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Google’s Cybersecurity Project Chronicle Is In Trouble

Chronicle started as a project within X, the Alphabet-owned moonshot factory, until it became its own cybersecurity company under Google’s parent corporation. It was supposed to be an independent startup with its own contracts and policies — at least, that’s what CEO Stephen Gillett wrote when the business was launched. In June this year, though, Chronicle lost its status as an independent entity when it formally joined Google to become part of its Cloud security offerings. And according to a new report by Motherboard, that was one of the biggest reasons why Chronicle is “imploding.”

Apparently, a lot of Chronicle employees only found out about becoming part of Google at a meeting the day of the announcement. Some felt that the move betrayed the startup’s original vision. Employees’ compensation also became a sore point, because the tech giant reportedly didn’t adjust Chronicle staffers’ salaries and stock packages, which were lower than those for other Google employees.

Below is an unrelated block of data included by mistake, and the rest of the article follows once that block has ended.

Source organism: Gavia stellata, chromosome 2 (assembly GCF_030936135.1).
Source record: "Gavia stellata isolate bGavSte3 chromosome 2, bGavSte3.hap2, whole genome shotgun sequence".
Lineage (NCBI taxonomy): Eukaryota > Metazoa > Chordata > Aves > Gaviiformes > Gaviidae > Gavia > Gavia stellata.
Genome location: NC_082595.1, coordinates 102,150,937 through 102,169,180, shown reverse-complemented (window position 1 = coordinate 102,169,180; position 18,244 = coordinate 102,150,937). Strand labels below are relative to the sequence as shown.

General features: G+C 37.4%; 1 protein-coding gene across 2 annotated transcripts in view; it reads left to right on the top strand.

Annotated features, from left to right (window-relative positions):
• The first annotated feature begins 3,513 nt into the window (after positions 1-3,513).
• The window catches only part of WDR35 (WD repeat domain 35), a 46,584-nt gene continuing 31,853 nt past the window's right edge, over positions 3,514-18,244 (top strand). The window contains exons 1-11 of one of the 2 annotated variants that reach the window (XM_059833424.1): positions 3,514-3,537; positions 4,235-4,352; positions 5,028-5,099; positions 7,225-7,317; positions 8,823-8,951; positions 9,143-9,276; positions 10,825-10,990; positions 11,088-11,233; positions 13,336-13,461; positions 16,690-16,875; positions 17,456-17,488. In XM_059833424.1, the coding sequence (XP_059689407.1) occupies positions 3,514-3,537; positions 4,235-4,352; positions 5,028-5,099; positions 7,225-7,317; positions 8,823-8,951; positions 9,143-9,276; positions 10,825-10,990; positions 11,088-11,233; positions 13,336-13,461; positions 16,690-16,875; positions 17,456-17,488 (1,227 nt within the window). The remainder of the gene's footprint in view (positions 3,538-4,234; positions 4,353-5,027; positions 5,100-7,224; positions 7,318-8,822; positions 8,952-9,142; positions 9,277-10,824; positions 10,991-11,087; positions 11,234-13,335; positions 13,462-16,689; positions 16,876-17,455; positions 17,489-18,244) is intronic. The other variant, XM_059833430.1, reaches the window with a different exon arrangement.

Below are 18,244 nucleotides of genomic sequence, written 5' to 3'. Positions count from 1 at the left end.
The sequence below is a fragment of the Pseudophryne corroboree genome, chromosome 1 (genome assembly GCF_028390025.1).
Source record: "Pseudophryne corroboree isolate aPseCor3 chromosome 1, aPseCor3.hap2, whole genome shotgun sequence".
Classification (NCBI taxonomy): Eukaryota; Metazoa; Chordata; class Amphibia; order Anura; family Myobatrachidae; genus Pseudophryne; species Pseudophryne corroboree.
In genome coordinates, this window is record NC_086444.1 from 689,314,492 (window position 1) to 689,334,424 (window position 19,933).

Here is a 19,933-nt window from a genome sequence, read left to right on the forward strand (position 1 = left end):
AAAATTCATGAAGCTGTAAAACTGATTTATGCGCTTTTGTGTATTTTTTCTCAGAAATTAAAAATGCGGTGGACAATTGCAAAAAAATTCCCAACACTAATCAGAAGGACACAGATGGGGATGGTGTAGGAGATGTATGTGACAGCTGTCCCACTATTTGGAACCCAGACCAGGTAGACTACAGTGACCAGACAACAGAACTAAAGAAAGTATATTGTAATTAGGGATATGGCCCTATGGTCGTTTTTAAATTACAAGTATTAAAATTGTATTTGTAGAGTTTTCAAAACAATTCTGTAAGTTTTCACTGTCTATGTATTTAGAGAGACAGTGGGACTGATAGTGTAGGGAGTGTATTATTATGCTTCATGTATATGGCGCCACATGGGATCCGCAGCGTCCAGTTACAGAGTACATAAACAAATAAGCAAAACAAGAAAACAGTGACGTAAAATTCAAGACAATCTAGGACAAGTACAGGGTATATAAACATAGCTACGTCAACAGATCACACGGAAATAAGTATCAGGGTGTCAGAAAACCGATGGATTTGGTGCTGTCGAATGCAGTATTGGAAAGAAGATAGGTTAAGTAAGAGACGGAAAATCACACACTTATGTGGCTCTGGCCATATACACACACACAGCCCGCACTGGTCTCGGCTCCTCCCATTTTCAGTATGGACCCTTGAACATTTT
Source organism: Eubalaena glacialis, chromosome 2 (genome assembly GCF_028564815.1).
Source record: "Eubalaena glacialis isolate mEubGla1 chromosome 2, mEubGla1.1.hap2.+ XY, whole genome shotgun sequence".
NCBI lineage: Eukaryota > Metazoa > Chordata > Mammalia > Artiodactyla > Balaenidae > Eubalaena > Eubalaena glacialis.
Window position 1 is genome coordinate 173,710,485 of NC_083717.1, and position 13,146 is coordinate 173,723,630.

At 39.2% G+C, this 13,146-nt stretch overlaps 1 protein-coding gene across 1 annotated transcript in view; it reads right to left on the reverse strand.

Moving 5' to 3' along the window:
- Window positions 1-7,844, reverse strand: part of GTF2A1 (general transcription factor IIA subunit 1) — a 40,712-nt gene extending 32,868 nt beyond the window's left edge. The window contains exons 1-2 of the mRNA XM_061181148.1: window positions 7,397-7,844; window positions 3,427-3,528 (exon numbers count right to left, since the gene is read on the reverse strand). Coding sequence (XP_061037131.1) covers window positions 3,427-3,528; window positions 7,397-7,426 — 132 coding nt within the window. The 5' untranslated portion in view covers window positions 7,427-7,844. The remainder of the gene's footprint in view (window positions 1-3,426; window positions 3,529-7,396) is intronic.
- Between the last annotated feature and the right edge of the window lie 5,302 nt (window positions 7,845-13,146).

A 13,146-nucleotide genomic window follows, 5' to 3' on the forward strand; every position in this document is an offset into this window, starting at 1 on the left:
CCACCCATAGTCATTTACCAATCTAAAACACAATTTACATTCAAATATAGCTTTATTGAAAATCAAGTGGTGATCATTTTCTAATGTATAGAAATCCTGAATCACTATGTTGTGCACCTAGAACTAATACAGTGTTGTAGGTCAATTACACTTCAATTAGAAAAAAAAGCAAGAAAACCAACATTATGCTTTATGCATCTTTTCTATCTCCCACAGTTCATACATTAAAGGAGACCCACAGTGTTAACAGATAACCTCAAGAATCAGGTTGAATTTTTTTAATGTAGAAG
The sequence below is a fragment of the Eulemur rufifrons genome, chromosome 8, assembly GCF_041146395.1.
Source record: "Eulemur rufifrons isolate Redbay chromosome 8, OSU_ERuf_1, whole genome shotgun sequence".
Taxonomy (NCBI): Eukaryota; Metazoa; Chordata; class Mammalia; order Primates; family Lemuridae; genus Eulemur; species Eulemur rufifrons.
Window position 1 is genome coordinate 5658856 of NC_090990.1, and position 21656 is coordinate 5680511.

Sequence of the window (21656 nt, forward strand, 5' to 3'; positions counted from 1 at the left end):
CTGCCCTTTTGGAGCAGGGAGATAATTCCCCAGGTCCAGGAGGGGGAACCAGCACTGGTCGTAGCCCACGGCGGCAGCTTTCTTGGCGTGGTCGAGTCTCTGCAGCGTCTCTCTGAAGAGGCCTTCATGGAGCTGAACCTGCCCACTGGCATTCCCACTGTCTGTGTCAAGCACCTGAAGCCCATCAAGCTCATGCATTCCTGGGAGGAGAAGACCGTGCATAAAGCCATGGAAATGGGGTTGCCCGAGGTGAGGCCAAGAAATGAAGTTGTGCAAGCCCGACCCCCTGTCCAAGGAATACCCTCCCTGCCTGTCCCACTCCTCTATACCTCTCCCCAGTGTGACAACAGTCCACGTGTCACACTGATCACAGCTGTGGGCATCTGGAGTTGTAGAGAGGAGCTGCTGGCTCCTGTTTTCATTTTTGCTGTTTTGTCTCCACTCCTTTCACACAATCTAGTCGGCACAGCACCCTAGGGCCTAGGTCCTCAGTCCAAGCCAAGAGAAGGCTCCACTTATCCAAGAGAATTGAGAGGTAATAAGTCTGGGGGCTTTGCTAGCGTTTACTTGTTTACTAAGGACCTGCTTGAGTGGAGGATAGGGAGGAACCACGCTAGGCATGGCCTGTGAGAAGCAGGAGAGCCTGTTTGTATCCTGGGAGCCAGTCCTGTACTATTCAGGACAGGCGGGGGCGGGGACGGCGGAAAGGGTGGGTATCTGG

But that’s not all: the employees Motherboard talked to said people have been leaving the company due to “a distant CEO” and “a lack of clarity about Chronicle’s future.” A former employee called Gillett a figurehead who didn’t care what everyone did outside of money matters. Sales and engineering people have apparently been finding other roles in Google or leaving the company entirely, because they have no product roadmap.

Gillett himself already left for another role inside Google, while co-founder and chief security Mike Wiacek exited the tech giant. “Chronicle had one of the most healthy and vibrant corporate cultures I could imagine. Things were never perfect, but that’s important,” Wiacek wrote in his farewell note. Motherboard says Will Robinson, the Chief Technology Officer, also announced internally that he’s leaving the company.

It’s not entirely clear where Chronicle will go from here. Before getting folded into Google, it announced its first commercial product, Backstory, which Gillett compared to Google Photos. Companies can dump data from, say, employees’ devices or servers into it, and it’ll analyze the information to automatically and quickly identify threats. Motherboard was able to talk to at least one employee who said they were happy working at Chronicle, though, and that the team is working on new products other than Backstory.

In response, Google engineering VP Sunil Potti told Engadget that Chronicle was “critical” to Google’s security business goals, and that the company was “investing aggressively” in the team. You can read the full statement below. This doesn’t necessarily represent a bleak end, then. However, the scoop suggests that bouncing back may involve addressing some substantial issues.―Engadget

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